Furthermore, we live in a culture that is skeptical of creeds. It is not uncommon to hear people dismiss the idea of creeds as outdated, rote, and boring. Most contemporary services skip them entirely and I currently serve a church that doesn’t use the creed in the traditional service let alone the contemporary!
Descartes famously said, “I think therefore I am.” But to merely think is to go no where. Thinking requires belief and belief requires content. I am who I am. I live a particular lifestyle. I hold particular values. I spend my time in particular ways not simply because I believe but because I believe in something.
What we believe impacts how we live and who we choose to be.
The word creed comes from the Latin “credo” which means I believe. We all have a creed perhaps not written or recited but we all have one. And I am continually amazed by the power those creeds have on our lives.
The church has long held that Christians need a shared creed to remind us of the story we believe, the God we believe in and the life we are called to live. And almost all of the history of the church, the Apostle’s Creed has served this purpose. Even Christian traditions that consider themselves non-creedal believe the claims of the Apostle’s Creed.
Interestingly, during the past week several things have come to my attention dealing with the importance of belief. One is the weekly segment on NPR called “This I believe.” This week’s segment featured a young Hispanic woman discussing her belief that equality can be found in logic. Rather than believing “dogmatic religion,” she believes that “logic makes equals of us all.” She is obviously an extremely intelligent young lady, but I think a bit naïve because doesn’t logic favor the intellectual? And isn’t logic highly dependent on sources within ourselves? And if so, how can we logically assume that our logic is not somehow biased by our own prejudices, fears, and experiences.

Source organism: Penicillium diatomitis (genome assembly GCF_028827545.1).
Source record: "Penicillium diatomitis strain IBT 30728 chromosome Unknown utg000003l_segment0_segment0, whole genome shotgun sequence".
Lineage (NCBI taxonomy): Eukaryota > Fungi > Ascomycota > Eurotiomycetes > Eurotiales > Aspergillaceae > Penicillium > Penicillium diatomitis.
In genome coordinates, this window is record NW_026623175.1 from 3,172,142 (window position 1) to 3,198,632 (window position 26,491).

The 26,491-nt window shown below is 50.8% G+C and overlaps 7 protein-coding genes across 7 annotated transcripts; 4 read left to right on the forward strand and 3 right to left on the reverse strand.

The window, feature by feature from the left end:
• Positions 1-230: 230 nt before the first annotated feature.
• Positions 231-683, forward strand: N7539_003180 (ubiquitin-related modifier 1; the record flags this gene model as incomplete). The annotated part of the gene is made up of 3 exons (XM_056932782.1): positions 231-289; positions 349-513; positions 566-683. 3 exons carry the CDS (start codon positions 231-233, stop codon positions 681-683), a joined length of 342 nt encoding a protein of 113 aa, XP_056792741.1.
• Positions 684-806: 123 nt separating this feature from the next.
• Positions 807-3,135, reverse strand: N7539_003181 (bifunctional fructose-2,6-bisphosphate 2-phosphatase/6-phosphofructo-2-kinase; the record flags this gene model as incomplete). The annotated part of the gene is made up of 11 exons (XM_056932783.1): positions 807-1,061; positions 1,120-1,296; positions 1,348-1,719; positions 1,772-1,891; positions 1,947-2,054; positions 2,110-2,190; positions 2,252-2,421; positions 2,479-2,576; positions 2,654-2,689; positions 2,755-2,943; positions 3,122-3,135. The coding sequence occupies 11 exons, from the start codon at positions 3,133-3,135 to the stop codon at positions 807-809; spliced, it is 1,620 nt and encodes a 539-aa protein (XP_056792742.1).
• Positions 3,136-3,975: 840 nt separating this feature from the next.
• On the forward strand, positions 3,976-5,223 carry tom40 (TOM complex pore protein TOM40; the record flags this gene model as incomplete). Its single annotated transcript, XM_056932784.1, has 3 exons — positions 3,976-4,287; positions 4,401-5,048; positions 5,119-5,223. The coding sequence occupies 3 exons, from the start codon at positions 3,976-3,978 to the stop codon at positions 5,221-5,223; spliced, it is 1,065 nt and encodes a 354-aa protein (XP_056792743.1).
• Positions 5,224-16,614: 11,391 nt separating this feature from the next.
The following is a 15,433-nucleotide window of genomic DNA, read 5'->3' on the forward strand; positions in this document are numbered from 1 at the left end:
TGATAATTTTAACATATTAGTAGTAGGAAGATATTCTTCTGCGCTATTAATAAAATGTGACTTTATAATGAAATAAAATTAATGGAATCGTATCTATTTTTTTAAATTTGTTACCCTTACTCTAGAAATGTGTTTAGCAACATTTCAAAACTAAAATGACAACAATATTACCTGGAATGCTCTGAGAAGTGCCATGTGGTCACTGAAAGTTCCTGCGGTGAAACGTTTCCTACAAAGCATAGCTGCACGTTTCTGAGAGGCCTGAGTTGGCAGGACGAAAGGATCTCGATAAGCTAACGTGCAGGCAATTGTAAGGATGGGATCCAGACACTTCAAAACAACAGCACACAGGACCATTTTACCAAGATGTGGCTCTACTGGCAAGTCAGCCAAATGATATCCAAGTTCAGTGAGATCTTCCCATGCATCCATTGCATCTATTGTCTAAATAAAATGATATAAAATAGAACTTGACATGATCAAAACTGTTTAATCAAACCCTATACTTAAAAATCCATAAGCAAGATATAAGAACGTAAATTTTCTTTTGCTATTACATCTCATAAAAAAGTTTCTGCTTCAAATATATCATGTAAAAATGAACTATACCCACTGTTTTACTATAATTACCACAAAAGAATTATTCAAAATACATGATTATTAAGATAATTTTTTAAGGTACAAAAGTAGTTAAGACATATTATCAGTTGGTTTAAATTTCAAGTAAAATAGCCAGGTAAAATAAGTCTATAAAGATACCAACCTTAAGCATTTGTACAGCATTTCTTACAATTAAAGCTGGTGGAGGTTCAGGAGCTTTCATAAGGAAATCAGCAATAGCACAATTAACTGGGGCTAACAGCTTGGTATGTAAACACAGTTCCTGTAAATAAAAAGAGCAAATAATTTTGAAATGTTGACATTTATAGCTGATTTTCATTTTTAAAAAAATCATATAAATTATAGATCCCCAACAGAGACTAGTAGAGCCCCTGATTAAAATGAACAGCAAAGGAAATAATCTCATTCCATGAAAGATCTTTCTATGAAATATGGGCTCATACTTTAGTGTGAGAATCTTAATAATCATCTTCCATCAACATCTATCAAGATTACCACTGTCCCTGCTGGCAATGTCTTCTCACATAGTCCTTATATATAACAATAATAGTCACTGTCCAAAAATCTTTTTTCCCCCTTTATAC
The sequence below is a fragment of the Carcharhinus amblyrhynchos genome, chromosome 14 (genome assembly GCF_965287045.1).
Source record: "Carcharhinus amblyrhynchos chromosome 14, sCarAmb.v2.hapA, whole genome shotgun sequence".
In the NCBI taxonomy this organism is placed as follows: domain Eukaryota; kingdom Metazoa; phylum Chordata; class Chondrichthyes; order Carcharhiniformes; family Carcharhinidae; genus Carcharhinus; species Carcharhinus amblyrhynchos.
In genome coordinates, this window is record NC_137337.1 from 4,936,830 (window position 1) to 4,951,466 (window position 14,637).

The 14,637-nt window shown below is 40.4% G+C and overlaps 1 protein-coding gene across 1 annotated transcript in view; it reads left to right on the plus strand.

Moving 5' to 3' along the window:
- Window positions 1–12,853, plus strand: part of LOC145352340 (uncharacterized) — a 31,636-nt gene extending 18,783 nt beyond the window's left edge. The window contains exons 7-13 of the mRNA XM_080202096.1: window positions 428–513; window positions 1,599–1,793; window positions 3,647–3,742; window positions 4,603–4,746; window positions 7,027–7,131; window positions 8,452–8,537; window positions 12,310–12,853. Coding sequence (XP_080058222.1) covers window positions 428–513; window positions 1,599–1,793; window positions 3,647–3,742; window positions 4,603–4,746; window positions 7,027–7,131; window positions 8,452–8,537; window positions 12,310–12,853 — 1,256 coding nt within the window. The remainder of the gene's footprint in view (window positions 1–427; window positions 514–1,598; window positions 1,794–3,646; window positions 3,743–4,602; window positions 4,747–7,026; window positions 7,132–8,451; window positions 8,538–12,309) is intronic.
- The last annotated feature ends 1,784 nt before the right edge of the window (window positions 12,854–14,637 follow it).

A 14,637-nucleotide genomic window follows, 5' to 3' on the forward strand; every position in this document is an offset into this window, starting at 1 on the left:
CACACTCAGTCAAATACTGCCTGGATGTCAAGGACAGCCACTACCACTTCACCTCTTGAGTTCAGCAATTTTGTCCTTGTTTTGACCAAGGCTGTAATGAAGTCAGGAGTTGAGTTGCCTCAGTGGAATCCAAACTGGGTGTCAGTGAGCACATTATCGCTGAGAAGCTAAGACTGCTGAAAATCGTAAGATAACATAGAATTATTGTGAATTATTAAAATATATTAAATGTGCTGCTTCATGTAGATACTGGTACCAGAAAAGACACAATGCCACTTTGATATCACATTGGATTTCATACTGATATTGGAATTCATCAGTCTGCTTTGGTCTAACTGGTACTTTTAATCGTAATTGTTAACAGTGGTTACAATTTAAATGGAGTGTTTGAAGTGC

Then there was an article in Salon magazine about Science as religion which brought up some concerns of the author that some are created a theology based on science that is just as dogmatic and judgmental as some claim the church to be!
And if that wasn’t enough to stimulate thoughts on what it means to believe, there is a new book out by an NPR journalist called, “Why We Hate Us,” in which he claims that the major problem in America today is an enslavement (my word not his) to the idea of personal choice. In fact, he points out that is somehow considered weak and foolish to follow a traditional route whether one is talking about religion, marriage, career choices etc. To the extent that he says "We accepted, naively, a bill of goods about how one forges an identity and happiness in life. And it doesn't come in a vacuum — it comes in a community with the help of others."
"We accepted, naively, a bill of goods about how one forges an identity and happiness in life. And it doesn't come in a vacuum — it comes in a community with the help of others."Increasingly it seems to me that it is extremely important for all of us to examine our beliefs and to pass on our beliefs and our traditions to a new generation. We must do this not only for the sake of the kingdom of God but also quite simply for the society in which we live. I believe that what we believe drives how we live and how we live makes a difference in this world.
This is what I believe!